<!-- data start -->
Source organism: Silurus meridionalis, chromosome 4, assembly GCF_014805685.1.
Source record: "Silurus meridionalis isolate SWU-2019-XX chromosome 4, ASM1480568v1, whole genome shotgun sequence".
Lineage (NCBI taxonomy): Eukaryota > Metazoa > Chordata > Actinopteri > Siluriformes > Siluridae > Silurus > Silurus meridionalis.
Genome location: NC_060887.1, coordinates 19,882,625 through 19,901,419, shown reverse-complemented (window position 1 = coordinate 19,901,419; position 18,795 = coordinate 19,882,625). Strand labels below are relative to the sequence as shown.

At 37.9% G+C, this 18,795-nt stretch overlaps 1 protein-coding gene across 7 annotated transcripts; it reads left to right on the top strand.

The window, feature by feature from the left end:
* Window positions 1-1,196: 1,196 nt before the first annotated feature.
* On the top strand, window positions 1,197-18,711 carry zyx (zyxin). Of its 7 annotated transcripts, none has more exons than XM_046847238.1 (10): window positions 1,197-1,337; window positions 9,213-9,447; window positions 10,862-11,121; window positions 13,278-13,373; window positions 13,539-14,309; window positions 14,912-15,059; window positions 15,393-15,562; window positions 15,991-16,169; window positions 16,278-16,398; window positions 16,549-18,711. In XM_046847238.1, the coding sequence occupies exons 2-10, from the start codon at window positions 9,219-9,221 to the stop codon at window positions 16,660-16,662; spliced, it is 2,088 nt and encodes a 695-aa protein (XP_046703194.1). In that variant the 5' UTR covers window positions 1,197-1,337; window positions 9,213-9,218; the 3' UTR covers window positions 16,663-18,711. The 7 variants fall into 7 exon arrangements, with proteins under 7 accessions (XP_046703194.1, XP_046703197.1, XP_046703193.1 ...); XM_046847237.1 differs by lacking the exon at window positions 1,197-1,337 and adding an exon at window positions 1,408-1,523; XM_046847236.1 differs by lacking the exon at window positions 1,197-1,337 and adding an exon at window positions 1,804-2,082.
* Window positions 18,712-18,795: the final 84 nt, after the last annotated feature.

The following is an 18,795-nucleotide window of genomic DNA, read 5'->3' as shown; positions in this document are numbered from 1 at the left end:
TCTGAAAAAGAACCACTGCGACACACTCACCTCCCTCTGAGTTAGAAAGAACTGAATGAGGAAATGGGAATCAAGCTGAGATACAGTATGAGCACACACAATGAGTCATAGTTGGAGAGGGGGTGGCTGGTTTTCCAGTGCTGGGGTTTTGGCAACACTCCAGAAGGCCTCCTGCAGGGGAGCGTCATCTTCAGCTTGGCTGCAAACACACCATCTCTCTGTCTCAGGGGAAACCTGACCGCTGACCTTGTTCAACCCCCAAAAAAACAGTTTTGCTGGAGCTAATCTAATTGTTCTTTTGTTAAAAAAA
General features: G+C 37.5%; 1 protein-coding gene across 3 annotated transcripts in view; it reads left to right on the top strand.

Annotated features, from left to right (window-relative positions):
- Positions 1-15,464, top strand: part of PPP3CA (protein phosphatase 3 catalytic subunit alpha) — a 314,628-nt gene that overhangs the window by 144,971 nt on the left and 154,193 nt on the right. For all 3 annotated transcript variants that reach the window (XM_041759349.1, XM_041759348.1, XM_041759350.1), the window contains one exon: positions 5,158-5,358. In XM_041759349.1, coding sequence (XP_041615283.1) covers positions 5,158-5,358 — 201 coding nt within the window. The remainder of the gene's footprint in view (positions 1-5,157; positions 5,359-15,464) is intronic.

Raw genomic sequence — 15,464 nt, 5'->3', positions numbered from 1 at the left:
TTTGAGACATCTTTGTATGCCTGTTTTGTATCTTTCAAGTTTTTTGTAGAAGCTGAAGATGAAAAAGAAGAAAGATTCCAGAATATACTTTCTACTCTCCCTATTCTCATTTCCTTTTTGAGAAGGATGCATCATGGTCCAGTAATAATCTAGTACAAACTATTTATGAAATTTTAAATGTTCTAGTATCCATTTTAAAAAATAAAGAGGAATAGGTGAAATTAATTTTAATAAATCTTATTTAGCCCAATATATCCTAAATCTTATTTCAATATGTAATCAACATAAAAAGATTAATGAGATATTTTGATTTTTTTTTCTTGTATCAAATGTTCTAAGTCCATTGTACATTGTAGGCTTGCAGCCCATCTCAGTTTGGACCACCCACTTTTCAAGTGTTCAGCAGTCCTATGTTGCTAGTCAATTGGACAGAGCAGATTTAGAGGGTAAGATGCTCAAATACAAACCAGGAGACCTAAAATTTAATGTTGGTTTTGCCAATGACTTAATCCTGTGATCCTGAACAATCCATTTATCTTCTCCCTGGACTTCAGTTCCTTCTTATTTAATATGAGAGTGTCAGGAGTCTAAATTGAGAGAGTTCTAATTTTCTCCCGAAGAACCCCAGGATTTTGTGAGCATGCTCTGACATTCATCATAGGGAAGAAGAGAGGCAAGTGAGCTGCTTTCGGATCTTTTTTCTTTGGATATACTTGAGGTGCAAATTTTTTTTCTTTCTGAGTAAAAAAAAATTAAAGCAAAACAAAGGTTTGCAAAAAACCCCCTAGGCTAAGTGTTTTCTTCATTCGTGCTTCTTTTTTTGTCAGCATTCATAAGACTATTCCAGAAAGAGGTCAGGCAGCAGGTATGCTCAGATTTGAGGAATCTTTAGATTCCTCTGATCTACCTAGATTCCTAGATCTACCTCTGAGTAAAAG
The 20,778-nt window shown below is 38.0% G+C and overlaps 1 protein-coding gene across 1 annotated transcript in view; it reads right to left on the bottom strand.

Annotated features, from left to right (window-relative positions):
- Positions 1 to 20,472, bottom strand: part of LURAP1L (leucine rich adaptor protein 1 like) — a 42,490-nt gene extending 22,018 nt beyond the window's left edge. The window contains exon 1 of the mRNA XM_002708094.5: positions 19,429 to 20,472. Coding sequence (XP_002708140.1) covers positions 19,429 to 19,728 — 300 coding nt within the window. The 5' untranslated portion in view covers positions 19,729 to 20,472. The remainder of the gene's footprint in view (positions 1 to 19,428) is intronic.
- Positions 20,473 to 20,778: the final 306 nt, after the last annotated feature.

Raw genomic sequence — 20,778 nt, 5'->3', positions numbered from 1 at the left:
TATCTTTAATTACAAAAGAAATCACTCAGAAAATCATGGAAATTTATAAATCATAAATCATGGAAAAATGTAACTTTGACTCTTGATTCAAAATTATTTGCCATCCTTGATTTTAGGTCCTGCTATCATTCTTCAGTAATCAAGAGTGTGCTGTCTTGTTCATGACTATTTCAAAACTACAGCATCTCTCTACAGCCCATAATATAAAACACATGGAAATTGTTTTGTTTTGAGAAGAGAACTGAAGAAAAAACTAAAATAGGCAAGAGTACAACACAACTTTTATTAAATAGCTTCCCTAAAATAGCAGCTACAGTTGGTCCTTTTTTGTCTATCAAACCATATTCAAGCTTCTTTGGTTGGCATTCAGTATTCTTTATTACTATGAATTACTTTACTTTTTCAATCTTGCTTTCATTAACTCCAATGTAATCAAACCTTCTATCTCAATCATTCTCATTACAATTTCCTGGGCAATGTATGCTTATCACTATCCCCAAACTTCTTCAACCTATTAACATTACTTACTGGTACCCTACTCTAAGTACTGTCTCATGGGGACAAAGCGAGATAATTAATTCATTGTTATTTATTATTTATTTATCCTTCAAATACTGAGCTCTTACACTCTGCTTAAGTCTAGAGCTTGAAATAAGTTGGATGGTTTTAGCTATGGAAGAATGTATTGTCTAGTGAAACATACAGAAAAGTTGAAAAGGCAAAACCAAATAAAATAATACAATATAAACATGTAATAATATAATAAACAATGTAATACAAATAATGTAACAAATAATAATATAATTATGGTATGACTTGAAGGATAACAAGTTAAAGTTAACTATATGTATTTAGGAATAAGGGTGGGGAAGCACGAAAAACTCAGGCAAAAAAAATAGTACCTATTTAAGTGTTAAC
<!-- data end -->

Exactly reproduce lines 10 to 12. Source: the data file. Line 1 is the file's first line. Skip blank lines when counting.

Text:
The following is an 18,795-nucleotide window of genomic DNA, read 5'->3' as shown; positions in this document are numbered from 1 at the left end:
TCTGAAAAAGAACCACTGCGACACACTCACCTCCCTCTGAGTTAGAAAGAACTGAATGAGGAAATGGGAATCAAGCTGAGATACAGTATGAGCACACACAATGAGTCATAGTTGGAGAGGGGGTGGCTGGTTTTCCAGTGCTGGGGTTTTGGCAACACTCCAGAAGGCCTCCTGCAGGGGAGCGTCATCTTCAGCTTGGCTGCAAACACACCATCTCTCTGTCTCAGGGGAAACCTGACCGCTGACCTTGTTCAACCCCCAAAAAAACAGTTTTGCTGGAGCTAATCTAATTGTTCTTTTGTTAAAAAAA
General features: G+C 37.5%; 1 protein-coding gene across 3 annotated transcripts in view; it reads left to right on the top strand.